As a property manager working with landlords on a daily basis, it is important for us to ask our owners to prevent issues and troubles with tenants by making repairs to their rentals as soon as possible. When it comes to problems like plumbing or heating and air conditioning issues, they should be taken care of within twenty four hours, if possible. Further, anything that affects the health and safety of a tenant should be addressed immediately.
It is best not to go into tenant-occupied properties without giving notice. Landlords and property managers should only go into rented properties unannounced if there are emergencies such as a fire or a water leak.
A landlord is responsible for more than providing housing. Rental property should be clean and structurally safe. There are housing codes to meet. For example, the minimum requirements for light, ventilation and electrical wiring must be met, along with the proper number of smoke detectors installed. These requirements can be found in the Texas Property Code and with local building or housing authorities.
There are consequences when landlords don’t make the necessary repairs. When a tenant asks for repairs and the landlord or property manager doesn’t comply with the legal requirement of making them, a tenant has several options. Under certain conditions of the property code, the tenant can hold back the whole rent until a problem is resolved. Another option for a tenant, within conditions of the property code, is to employ someone to make the needed repairs and subtract the cost from the following month’s rent. They can also contact the local building inspector who can demand landlords do repairs and allow a tenant to move out before a lease ends.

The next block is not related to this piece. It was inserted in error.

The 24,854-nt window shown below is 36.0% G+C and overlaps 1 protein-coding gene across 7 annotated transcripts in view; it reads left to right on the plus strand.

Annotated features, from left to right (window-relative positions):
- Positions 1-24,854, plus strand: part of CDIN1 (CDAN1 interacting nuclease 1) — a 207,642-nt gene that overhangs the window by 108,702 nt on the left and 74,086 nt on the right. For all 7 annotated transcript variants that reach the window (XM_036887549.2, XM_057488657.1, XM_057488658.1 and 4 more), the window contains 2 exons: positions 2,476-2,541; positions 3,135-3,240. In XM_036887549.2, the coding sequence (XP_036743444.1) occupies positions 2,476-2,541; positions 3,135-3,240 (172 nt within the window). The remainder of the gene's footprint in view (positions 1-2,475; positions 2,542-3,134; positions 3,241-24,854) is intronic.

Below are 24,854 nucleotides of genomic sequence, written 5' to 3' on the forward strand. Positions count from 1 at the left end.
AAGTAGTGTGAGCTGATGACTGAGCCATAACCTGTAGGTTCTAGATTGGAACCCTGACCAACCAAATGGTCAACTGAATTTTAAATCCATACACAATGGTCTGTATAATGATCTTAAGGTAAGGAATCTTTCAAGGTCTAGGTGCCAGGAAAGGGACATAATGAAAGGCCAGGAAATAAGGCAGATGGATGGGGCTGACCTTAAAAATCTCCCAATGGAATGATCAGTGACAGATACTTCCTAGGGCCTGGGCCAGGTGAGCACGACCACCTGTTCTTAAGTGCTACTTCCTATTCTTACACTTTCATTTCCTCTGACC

Tenants may sue a landlord for a refund of past rent and in some situations can sue for emotional distress triggered by the poor conditions. It has happened in the past and will happen again.
The best way to avoid tenant problems is to make repairs as soon as possible. You can assign the repairs to the tenant, but it is not advisable. Most tenants do not know how to make repairs and/or they may hire workers who do not offer quality work.
It’s best to take care of the major and minor problems within twenty four hours, if possible. Remember to keep your tenants updated as to when and how the repairs will be done and the reasons for any setbacks and delays. Build a good relationship with your tenants. An occupied house is always more favorable to a landlord’s bottom line than a vacant one.
Until next time,